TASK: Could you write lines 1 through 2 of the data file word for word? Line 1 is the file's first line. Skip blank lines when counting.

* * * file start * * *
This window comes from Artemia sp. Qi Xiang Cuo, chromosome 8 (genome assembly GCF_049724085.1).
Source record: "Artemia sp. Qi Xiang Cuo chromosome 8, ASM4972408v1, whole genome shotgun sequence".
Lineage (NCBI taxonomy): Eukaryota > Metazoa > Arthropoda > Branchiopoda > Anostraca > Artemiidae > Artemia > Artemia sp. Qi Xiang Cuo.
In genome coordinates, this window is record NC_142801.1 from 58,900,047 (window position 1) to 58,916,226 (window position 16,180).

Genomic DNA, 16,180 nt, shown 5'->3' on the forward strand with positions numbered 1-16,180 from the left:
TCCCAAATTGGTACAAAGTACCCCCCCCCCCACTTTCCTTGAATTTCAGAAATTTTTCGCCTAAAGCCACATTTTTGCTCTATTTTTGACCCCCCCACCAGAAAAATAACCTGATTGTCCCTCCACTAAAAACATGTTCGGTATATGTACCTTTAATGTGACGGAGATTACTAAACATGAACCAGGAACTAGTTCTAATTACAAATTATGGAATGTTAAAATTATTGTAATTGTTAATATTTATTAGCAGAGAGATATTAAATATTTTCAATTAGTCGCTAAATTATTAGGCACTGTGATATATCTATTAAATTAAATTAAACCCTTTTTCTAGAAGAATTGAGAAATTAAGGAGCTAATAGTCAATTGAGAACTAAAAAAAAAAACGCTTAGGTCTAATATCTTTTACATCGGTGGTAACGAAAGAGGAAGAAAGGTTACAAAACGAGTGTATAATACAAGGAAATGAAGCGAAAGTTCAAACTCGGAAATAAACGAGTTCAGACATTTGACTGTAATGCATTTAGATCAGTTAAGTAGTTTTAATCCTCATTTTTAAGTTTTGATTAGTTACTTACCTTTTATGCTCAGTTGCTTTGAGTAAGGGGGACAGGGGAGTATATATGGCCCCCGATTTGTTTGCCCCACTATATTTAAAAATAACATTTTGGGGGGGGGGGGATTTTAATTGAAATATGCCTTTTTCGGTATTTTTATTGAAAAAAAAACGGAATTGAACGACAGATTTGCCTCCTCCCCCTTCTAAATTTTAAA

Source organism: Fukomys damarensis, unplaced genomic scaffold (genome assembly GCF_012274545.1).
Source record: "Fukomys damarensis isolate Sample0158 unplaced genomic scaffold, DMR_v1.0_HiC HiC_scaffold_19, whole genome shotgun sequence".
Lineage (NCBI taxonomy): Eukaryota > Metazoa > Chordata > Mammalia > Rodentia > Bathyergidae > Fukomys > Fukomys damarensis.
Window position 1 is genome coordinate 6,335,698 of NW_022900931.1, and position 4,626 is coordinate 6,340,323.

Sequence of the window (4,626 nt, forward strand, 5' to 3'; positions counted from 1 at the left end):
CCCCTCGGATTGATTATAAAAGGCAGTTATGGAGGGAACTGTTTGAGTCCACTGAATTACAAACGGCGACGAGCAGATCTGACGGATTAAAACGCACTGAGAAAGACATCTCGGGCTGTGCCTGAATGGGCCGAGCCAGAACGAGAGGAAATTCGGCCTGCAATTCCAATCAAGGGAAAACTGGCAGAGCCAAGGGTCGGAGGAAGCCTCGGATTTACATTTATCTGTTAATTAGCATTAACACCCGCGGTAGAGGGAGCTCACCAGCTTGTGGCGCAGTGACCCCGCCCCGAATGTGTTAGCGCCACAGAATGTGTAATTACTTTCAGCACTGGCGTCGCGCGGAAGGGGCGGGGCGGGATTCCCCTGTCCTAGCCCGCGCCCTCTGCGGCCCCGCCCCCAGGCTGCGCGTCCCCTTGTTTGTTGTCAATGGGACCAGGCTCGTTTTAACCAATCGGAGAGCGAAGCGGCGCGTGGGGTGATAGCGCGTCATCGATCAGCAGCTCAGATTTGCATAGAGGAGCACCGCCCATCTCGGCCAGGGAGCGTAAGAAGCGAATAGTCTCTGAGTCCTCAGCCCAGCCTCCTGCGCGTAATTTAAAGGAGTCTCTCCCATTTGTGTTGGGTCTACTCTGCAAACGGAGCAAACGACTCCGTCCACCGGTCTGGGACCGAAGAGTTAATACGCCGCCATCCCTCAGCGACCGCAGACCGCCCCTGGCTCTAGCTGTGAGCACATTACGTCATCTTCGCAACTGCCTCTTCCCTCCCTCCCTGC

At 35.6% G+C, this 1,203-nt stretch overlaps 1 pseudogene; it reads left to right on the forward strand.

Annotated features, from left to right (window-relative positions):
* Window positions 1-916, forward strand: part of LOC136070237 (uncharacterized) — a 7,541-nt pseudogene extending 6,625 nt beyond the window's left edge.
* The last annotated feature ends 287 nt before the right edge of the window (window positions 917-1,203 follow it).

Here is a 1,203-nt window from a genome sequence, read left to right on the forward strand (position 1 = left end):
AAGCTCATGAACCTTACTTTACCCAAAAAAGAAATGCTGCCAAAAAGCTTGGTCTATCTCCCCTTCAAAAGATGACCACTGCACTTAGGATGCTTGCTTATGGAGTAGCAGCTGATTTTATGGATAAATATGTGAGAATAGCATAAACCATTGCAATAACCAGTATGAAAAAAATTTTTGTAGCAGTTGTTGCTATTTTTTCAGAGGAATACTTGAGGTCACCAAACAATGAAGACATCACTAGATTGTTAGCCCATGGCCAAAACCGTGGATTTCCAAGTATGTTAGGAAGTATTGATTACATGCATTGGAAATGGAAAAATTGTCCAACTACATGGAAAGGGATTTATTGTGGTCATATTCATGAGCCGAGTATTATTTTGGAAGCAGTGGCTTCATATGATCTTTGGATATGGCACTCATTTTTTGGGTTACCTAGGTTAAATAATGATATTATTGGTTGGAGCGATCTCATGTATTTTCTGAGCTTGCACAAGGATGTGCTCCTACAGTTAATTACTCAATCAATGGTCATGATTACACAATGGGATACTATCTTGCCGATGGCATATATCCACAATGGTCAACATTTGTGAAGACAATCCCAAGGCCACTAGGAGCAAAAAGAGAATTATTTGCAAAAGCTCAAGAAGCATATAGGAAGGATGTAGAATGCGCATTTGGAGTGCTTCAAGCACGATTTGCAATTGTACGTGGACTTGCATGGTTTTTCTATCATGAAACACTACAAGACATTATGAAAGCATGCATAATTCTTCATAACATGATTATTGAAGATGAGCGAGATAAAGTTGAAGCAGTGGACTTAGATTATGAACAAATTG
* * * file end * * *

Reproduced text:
This window comes from Artemia sp. Qi Xiang Cuo, chromosome 8 (genome assembly GCF_049724085.1).
Source record: "Artemia sp. Qi Xiang Cuo chromosome 8, ASM4972408v1, whole genome shotgun sequence".